Avalanche deaths spur demand for survival courses

ANCHORAGE — More people are interested in preparedness courses in southcentral Alaska following avalanche deaths in the Hatcher Pass area this winter.

The Chugach National Forest Avalanche Information Center is looking to meet the increased demand by adding to the 10 to 12 free courses it offers primarily in November and December, the Alaska Dispatch News reported.

Center director Wendy Wagner says there are usually about four backcountry avalanche fatalities each winter, mostly occurring toward the spring.

“Now we have three … and it’s January,” she said in a phone interview Saturday.

So far this winter, two snowmachiners have died and an avalanche is believed to have also killed a missing skier in Hatcher Pass.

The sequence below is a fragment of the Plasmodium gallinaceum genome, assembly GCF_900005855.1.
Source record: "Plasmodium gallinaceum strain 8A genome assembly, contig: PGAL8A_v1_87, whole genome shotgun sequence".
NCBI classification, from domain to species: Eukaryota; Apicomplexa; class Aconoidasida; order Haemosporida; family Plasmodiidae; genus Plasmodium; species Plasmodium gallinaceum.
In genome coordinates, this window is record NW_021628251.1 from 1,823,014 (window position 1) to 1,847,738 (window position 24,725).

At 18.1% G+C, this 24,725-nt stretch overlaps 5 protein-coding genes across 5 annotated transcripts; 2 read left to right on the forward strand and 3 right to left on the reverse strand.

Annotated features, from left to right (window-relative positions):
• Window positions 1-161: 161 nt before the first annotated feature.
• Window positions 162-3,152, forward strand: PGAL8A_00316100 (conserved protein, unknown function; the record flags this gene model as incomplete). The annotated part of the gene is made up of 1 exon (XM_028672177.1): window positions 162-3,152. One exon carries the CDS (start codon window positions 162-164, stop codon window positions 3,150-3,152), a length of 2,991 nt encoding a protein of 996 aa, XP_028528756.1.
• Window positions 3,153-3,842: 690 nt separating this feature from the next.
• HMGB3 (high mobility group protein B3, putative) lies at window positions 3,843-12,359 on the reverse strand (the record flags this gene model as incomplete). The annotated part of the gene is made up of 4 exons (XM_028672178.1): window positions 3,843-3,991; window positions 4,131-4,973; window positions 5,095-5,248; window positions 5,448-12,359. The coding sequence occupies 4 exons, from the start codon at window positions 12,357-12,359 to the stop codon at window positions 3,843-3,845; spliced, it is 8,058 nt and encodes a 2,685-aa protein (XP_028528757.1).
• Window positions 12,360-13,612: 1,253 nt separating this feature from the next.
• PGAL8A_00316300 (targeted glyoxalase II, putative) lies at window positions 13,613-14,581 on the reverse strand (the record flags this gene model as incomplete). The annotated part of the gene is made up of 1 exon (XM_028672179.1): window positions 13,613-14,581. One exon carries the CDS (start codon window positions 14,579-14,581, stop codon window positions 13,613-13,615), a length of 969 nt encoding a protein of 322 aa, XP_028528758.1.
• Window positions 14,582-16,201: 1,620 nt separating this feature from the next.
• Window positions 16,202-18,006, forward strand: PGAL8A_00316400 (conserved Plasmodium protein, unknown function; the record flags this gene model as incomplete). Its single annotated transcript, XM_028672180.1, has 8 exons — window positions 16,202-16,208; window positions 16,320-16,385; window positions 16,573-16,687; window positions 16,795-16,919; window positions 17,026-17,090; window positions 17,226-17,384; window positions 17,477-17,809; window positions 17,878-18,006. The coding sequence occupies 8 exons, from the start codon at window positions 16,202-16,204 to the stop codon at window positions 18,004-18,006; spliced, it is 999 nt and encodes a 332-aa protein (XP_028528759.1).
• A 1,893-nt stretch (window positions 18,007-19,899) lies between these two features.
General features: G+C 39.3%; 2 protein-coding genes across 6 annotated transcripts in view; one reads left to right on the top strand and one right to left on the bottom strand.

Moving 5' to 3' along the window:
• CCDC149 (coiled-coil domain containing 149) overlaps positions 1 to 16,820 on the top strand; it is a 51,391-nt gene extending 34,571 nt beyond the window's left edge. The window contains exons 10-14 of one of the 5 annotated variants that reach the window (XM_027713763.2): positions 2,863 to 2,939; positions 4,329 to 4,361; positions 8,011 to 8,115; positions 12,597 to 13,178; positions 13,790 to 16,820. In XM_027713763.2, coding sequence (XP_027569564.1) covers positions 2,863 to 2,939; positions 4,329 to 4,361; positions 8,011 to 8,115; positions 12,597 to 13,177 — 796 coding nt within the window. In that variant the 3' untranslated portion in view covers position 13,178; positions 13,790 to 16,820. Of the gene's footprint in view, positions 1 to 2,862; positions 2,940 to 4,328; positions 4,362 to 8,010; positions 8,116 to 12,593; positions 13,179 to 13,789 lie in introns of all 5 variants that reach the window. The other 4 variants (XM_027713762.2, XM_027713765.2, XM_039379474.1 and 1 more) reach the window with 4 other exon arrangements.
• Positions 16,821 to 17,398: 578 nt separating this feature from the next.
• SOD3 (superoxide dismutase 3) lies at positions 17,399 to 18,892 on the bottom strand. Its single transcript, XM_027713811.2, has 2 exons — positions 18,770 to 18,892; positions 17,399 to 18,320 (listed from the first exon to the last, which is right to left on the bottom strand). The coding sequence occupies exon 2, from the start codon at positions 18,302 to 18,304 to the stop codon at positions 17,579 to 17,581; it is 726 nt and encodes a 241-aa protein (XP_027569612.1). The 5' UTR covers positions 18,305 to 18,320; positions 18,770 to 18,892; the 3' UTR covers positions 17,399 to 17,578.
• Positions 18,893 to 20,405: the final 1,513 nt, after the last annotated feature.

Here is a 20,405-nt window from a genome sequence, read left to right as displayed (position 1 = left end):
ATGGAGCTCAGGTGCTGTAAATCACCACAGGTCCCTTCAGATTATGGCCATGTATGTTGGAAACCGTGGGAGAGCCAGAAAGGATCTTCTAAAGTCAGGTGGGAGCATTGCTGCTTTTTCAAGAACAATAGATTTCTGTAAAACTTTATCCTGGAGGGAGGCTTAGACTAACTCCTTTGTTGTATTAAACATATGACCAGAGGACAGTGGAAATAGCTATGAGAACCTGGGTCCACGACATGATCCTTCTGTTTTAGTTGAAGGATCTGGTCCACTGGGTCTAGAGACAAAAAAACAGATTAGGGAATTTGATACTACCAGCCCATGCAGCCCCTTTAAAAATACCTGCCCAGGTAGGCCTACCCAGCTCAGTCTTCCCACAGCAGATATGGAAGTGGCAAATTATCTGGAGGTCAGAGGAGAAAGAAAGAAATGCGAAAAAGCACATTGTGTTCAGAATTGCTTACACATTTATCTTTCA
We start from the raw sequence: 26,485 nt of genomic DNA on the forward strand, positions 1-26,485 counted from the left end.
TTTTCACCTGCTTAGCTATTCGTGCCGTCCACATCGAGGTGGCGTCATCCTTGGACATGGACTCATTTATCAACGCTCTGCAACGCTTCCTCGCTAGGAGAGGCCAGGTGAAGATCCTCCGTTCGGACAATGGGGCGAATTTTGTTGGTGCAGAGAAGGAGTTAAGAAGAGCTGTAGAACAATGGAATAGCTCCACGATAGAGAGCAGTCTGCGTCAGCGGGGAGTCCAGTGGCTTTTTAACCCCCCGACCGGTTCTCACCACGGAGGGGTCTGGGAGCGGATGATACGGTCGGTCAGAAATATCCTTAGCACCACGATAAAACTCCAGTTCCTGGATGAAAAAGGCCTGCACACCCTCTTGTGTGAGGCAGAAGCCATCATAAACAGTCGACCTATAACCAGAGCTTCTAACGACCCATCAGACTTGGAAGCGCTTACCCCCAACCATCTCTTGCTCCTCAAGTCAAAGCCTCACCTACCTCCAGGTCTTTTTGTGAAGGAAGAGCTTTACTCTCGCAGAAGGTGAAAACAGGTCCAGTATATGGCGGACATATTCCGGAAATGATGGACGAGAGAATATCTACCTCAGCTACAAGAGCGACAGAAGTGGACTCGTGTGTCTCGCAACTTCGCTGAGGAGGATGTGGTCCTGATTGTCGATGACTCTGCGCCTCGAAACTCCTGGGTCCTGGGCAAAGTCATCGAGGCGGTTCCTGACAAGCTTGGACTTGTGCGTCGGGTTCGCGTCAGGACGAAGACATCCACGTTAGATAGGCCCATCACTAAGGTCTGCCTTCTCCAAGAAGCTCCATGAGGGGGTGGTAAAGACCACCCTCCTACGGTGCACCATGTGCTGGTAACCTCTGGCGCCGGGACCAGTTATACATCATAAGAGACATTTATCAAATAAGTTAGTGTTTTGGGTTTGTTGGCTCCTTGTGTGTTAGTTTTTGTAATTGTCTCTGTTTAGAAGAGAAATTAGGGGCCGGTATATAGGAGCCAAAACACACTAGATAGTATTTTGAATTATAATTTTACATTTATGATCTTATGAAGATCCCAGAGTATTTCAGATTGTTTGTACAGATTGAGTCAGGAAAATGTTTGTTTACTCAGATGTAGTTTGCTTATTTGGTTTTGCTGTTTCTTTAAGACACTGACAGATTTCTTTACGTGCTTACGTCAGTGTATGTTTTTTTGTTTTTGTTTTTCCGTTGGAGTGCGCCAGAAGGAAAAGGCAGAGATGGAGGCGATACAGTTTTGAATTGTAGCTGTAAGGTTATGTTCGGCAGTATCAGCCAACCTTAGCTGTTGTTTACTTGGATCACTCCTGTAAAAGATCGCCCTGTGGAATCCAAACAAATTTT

“There’s definitely more public interest, and I do think that’s in light of the unfortunate accidents that have happened at Hatcher Pass,” Wagner said. “It brings that much more awareness to avalanche issues in the backcountry.”

Wagner said classes go over rescue techniques, avalanche hazard recognition and gear, like beacons, shovels and probes. Officials hope to schedule several hands-on rescue workshops in the Hatcher Pass area like those offered in Turnagain Pass.

Avalanche safety is the general trend right now, Wagner said.

“It’s cool to have your avalanche gear,” Wagner said. “Twenty, 30, 40 years ago, it would be . ‘I don’t need that.’ But clearly you need it, if you want to come home.”

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